I'm often asked what the correct spacing should be when planting cabbages, as though there was only one answer. There's…
The first consideration is what size head you want, as this is determined by spacing. For the most common type of cabbage plant the market requires, you won’t lose yield at any population between 35 000/ha to 65 000/ha, provided the growing conditions are favourable. Spacing affects size and time to maturity. The wider the spacing, the larger the heads, provided the variety has the genetic potential to produce large heads. At the same time, the wider the spacing, the earlier the maturity. This is usually incidental as head size is the important consideration.
What the markets want
Generally, urban markets require a slightly smaller head than those sold to the bakkie trade. Sometimes there’s no limit, and the larger the head the better. Sometimes the price per kilogram gets higher as the size increases. Determine the size for your target market and regulate spacing to achieve it. If you space too widely when the market prefers a medium cabbage, you’ll have to harvest too early, and so lose yield potential.
When planting on flat ground instead of beds, it’s good to keep rows about 60cm apart and regulate size by the distance apart in the row. It’s unnecessary to make sure they are uniform on the square – I’ve found no benefit in this. But much will depend on what’s convenient for you.When planting three rows in a bed, the middle row gets shaded from both sides. With some varieties and a high population, many plants become stunted and take extra long to mature.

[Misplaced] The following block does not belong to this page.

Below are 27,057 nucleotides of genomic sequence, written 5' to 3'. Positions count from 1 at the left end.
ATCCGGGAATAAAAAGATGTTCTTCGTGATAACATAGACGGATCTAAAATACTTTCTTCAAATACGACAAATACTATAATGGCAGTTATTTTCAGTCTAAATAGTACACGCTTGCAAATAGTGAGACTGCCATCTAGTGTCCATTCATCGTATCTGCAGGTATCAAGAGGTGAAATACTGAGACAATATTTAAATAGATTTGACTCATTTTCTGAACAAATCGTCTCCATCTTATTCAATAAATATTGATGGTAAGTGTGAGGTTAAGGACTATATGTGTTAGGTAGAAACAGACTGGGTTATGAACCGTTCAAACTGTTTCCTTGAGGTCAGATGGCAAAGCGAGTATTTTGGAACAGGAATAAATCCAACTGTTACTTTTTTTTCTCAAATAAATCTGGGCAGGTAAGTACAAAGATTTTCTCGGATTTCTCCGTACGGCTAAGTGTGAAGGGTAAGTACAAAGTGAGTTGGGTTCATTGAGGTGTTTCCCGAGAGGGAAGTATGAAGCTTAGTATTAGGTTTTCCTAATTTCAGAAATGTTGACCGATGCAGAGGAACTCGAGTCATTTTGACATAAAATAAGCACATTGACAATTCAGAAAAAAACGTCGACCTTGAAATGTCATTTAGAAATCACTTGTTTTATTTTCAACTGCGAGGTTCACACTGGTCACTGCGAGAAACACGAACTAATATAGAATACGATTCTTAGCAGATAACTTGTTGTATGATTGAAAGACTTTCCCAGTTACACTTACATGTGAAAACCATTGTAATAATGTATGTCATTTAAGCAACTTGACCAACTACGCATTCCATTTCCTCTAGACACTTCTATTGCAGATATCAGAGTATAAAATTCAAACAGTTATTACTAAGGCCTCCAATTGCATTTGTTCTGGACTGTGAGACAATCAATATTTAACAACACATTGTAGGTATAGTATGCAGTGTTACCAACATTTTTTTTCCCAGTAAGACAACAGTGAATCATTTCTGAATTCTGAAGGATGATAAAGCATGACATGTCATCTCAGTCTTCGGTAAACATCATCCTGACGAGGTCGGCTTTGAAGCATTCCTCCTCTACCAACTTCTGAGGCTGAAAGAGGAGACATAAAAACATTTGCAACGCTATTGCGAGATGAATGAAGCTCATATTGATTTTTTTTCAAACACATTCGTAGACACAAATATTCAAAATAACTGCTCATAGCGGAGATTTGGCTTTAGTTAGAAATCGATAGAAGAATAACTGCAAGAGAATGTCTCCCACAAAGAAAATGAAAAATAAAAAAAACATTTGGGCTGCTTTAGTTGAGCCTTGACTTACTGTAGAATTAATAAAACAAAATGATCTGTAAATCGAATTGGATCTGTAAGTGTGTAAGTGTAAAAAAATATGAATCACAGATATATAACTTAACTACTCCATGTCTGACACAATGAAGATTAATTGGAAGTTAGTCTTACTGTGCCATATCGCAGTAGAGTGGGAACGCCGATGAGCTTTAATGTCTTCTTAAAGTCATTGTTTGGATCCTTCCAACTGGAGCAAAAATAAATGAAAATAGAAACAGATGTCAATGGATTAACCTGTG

You can space the middle row plants further apart in the row to even this out. It’s often better to plant two rows with the plants closer together in the row. Yield per hectare is better when planting the whole land as opposed to beds, but beds are necessary in some conditions, especially when frequent heavy rain is likely.
When planting into a black-rot-prone area in late summer, opening up the spacing will change the micro-climate slightly, increasing air movement. This will make conditions slightly less favourable for black rot, and since the plants will mature earlier, you can harvest before the black rot has reached a more destructive stage.
Planting at wider spacing
Certain varieties are more suited to wider spacing. Some varieties with spreading frames are better suited to making larger heads, and tend to become uneven in size when planted at high densities. For speciality cabbages, including baby types that are wrapped in punnets, very close spacing is required for economic reasons. You can play around a little to achieve the perfect size for your market – some prefer slightly smaller heads.
Some of these types can also be spaced further apart to accommodate a larger size, up to 1kg. This is a small market and some farmers produce smaller cabbages from commercial plantings than planting a variety dedicated to this size. Examine your spacing closely to ensure it’s exactly right for the market requirement and maximum yield.
Bill Kerr – 016 366 0616 or e-mail email@example.com.
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